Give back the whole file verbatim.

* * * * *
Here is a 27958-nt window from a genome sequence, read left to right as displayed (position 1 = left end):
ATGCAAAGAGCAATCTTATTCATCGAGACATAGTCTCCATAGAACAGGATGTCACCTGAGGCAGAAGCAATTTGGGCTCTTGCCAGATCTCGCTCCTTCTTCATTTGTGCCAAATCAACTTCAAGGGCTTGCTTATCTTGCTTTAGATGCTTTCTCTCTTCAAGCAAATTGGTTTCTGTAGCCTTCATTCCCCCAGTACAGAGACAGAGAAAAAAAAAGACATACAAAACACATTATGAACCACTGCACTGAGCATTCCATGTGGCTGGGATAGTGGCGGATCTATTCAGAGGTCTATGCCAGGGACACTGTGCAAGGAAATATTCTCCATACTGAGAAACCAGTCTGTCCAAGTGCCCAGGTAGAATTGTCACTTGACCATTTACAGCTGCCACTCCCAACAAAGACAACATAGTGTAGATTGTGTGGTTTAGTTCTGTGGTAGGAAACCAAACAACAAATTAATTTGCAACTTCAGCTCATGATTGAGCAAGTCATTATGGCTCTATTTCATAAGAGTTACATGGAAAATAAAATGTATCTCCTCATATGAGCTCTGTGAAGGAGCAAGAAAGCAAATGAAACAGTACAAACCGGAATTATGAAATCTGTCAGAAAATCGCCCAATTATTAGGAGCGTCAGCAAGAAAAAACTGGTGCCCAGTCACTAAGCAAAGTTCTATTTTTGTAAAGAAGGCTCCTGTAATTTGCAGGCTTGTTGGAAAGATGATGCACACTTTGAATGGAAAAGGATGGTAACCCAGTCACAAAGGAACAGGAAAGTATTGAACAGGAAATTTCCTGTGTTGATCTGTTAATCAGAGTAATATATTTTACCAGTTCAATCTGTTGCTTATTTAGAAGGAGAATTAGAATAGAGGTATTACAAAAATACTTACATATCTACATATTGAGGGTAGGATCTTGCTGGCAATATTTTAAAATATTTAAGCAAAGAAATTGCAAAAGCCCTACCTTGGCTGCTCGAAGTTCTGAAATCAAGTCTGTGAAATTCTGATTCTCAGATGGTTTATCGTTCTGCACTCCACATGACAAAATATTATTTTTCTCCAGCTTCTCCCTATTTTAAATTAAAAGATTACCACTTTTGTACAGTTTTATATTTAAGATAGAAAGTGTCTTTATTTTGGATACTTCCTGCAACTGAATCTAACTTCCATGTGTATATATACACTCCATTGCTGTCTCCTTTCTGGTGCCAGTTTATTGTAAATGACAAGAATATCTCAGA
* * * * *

Here is a 27958-nt window from a genome sequence, read left to right as displayed (position 1 = left end):
ATGCAAAGAGCAATCTTATTCATCGAGACATAGTCTCCATAGAACAGGATGTCACCTGAGGCAGAAGCAATTTGGGCTCTTGCCAGATCTCGCTCCTTCTTCATTTGTGCCAAATCAACTTCAAGGGCTTGCTTATCTTGCTTTAGATGCTTTCTCTCTTCAAGCAAATTGGTTTCTGTAGCCTTCATTCCCCCAGTACAGAGACAGAGAAAAAAAAAGACATACAAAACACATTATGAACCACTGCACTGAGCATTCCATGTGGCTGGGATAGTGGCGGATCTATTCAGAGGTCTATGCCAGGGACACTGTGCAAGGAAATATTCTCCATACTGAGAAACCAGTCTGTCCAAGTGCCCAGGTAGAATTGTCACTTGACCATTTACAGCTGCCACTCCCAACAAAGACAACATAGTGTAGATTGTGTGGTTTAGTTCTGTGGTAGGAAACCAAACAACAAATTAATTTGCAACTTCAGCTCATGATTGAGCAAGTCATTATGGCTCTATTTCATAAGAGTTACATGGAAAATAAAATGTATCTCCTCATATGAGCTCTGTGAAGGAGCAAGAAAGCAAATGAAACAGTACAAACCGGAATTATGAAATCTGTCAGAAAATCGCCCAATTATTAGGAGCGTCAGCAAGAAAAAACTGGTGCCCAGTCACTAAGCAAAGTTCTATTTTTGTAAAGAAGGCTCCTGTAATTTGCAGGCTTGTTGGAAAGATGATGCACACTTTGAATGGAAAAGGATGGTAACCCAGTCACAAAGGAACAGGAAAGTATTGAACAGGAAATTTCCTGTGTTGATCTGTTAATCAGAGTAATATATTTTACCAGTTCAATCTGTTGCTTATTTAGAAGGAGAATTAGAATAGAGGTATTACAAAAATACTTACATATCTACATATTGAGGGTAGGATCTTGCTGGCAATATTTTAAAATATTTAAGCAAAGAAATTGCAAAAGCCCTACCTTGGCTGCTCGAAGTTCTGAAATCAAGTCTGTGAAATTCTGATTCTCAGATGGTTTATCGTTCTGCACTCCACATGACAAAATATTATTTTTCTCCAGCTTCTCCCTATTTTAAATTAAAAGATTACCACTTTTGTACAGTTTTATATTTAAGATAGAAAGTGTCTTTATTTTGGATACTTCCTGCAACTGAATCTAACTTCCATGTGTATATATACACTCCATTGCTGTCTCCTTTCTGGTGCCAGTTTATTGTAAATGACAAGAATATCTCAGA